A broad consensus has emerged to practice social distancing to slow the spread of corona virus. Many gatherings large and small will be cancelled and altered for public health and safety. Jewish law supports actions like these, because the primary mitzvah is “live by them (these laws).” When life is threatened, this mitzvah, to live by them, becomes operational.This “social (physical) distancing” will shift our understanding of community. Social cohesion is a factor in our well-being. Social cohesion, can in fact be life-giving. How will we do this? Our lay and professional leadership will spend the next days considering how to gather safely, how to bring teaching, counseling and other services on-line, when to meet and when to cancel meetings. I would love to begin using social media, including our own Moishe’s List congregational list serve to announce needs, wants and offers. For example: Do you need someone to shop for you?Do you need someone to check in on you?What can we do to relieve the stress of kids at home with working (or idled) parents?Do you have access to some resource that might be helpful to people at this time?Do you know of other social needs that members of our community might safely be able to offer to others? I am thinking of how people who depend on community meals will eat as churches and other agencies do what they need to do to limit close contact? How can we help with that? People have shared with me resources, from poems to disease tracking websites to advise for disinfecting. I don’t expect Temple Israel to be a source for medical or epidemiological expertise. I hope that we will be a source of social wealth for each other and a study in good deeds and kindness. We will need prayer and preparation.We will need concern and caution.We will need promptness and patience. We will need self-care and love of neighbor. It is extraordinarily difficult to live with the dread and unknowns of this threatening and fluid situation. But this time, in fact, is like every other time. We do not know the number of our days. We do not know what each day will bring. This virus has humbled us and reminded us of this fact. It has focussed our minds and made us remember what is truly important. Whatever your prayers are – silence, Hebrew, mantras, intentions – they are more real and meaningful and needed at times like this, times of remembering.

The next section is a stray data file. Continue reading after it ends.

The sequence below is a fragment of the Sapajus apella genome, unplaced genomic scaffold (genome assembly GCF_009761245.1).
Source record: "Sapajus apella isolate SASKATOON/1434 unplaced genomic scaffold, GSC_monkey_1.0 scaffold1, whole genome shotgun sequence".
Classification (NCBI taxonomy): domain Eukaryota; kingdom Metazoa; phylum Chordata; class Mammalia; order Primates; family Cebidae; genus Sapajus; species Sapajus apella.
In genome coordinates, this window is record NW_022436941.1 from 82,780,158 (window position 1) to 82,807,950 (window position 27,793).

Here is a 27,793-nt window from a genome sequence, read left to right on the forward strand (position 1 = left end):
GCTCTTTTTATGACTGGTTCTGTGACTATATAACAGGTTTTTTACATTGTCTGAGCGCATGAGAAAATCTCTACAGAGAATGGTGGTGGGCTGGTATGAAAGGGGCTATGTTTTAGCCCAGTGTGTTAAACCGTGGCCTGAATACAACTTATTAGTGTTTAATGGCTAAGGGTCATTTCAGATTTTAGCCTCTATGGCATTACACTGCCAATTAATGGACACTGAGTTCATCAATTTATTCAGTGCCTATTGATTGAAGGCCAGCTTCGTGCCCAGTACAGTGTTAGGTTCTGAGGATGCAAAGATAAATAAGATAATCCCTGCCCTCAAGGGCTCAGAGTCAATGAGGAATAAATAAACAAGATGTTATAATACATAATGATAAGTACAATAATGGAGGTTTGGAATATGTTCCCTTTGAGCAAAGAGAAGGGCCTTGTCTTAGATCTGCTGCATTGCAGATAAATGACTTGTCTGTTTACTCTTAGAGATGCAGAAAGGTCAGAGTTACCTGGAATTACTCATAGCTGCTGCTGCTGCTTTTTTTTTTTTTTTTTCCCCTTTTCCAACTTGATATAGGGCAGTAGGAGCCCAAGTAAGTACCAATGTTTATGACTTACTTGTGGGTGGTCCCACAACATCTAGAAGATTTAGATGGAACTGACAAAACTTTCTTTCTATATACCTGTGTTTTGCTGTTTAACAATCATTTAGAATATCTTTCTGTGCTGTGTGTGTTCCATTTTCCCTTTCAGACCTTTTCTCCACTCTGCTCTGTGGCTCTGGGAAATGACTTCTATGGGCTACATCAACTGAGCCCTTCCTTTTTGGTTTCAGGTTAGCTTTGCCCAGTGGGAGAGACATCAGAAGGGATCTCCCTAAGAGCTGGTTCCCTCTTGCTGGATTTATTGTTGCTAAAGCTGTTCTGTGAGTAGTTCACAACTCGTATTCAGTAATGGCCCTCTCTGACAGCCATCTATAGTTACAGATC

This is Us.Working at the heart of Temple Israel, I get to see the many different facets and organs of what we do. The weekly newsletter must seem like a laundry list of Come to this… and Come to that… But when we stand back and see the whole picture, it is very rich indeed, as we express our mission to be the vibrant center of Jewish life in Franklin County.I want to share with you a bit of the vibrancy I see:Shabbat Community6 temple members (including Friends and committees) have hosted ReKindle Shabbat dinners this year with financial support from the Harold Grinspoon Foundation. Some were hosted at TI and others at private homes. You don’t have to get a grant to have Shabbat dinner with friends…but the special feeling of a Shabbat dinner is such a good community builder. We all need community – never more so!LearningMembers are reading several books in parallel: Finding God: Ten Jewish Responses. This book is an overview of the different ways Jews have spoken of God throughout history. In its examination of 4,000 years of Jewish thought, it presents the broad spectrum of theological opinions that have been explored and affirmed by great Jewish thinkers, ancient and modern. Sure to broaden the mind.Wounds into Wisdom by Rabbi Tirzah Firestone is a ground-breaking book on healing intergenerational trauma. In her deeply observed and researched work, Rabbi Tirzah compassionately analyzes the “epi-genesis” of trauma and describes ways that people can become aware of and heal from it. There is a copy available in the library and the book is available for purchase from TI at $20 – I got a discount from the author!I have also forced a number of people to read A Curable Romantic by Joseph Skibell. It is a deep and funny historical fiction, spanning the period between Freud and the Warsaw Ghetto.We’ve offered Hebrew, 2 siddur classes, a series of programs on anti-Semitism, a training on safety practices for building use, a climate change event, a book review and workshop on conscious grieving, a cooking class for families. All of these classes attracted members and new friends to TI.ArtsCreativity and play are important for social and mental health. TI is proud to be in the second year of production of a readers’ theater. We are preparing for our next presentation of 25 Questions for Jewish Mothers and picking our next play. The teen program this year is also built around theater arts. The teens (and some playful adults) are deepening their work with improve and other production skills.In addition to theater arts, we plan to add baking, craft, music and clay into our offerings for all ages: A Jewish Make It-Take It.BereavementSadly we have buried quite a few members this year. In each case, we accompanied the families with love and grace.Ritual/SpiritualWe have a rotation of Shabbat services and have added a Tuesday morning minyan to our tableau of offerings. We have (and will continue) to offer interfaith and public gatherings for shared responses to tragedies and cahllenges.These are few of the many ways we have been a resource to our members and community.